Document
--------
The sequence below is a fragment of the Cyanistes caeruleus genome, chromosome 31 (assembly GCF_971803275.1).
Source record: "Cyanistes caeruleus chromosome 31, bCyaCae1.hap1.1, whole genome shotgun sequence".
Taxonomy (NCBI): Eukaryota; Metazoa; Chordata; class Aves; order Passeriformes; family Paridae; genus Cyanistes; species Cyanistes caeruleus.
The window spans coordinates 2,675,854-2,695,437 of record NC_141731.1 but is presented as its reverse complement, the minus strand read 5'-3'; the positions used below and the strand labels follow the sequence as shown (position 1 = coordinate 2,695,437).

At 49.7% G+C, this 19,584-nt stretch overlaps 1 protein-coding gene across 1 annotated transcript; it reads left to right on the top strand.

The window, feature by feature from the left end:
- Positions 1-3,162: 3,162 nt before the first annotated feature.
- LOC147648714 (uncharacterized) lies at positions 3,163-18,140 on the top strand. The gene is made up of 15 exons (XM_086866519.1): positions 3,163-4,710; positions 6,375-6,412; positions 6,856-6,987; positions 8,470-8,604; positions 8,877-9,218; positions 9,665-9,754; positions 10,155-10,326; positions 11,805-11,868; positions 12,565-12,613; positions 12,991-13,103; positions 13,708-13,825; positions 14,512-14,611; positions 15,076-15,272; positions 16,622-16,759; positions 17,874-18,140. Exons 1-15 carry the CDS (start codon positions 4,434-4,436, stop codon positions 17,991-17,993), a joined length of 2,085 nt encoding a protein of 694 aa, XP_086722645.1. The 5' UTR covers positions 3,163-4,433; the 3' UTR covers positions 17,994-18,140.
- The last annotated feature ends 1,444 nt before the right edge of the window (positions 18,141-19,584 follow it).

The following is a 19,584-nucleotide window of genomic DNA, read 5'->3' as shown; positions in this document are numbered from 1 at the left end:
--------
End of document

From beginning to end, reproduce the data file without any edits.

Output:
The sequence below is a fragment of the Cyanistes caeruleus genome, chromosome 31 (assembly GCF_971803275.1).
Source record: "Cyanistes caeruleus chromosome 31, bCyaCae1.hap1.1, whole genome shotgun sequence".
Taxonomy (NCBI): Eukaryota; Metazoa; Chordata; class Aves; order Passeriformes; family Paridae; genus Cyanistes; species Cyanistes caeruleus.
The window spans coordinates 2,675,854-2,695,437 of record NC_141731.1 but is presented as its reverse complement, the minus strand read 5'-3'; the positions used below and the strand labels follow the sequence as shown (position 1 = coordinate 2,695,437).

At 49.7% G+C, this 19,584-nt stretch overlaps 1 protein-coding gene across 1 annotated transcript; it reads left to right on the top strand.

The window, feature by feature from the left end:
- Positions 1-3,162: 3,162 nt before the first annotated feature.
- LOC147648714 (uncharacterized) lies at positions 3,163-18,140 on the top strand. The gene is made up of 15 exons (XM_086866519.1): positions 3,163-4,710; positions 6,375-6,412; positions 6,856-6,987; positions 8,470-8,604; positions 8,877-9,218; positions 9,665-9,754; positions 10,155-10,326; positions 11,805-11,868; positions 12,565-12,613; positions 12,991-13,103; positions 13,708-13,825; positions 14,512-14,611; positions 15,076-15,272; positions 16,622-16,759; positions 17,874-18,140. Exons 1-15 carry the CDS (start codon positions 4,434-4,436, stop codon positions 17,991-17,993), a joined length of 2,085 nt encoding a protein of 694 aa, XP_086722645.1. The 5' UTR covers positions 3,163-4,433; the 3' UTR covers positions 17,994-18,140.
- The last annotated feature ends 1,444 nt before the right edge of the window (positions 18,141-19,584 follow it).

The following is a 19,584-nucleotide window of genomic DNA, read 5'->3' as shown; positions in this document are numbered from 1 at the left end: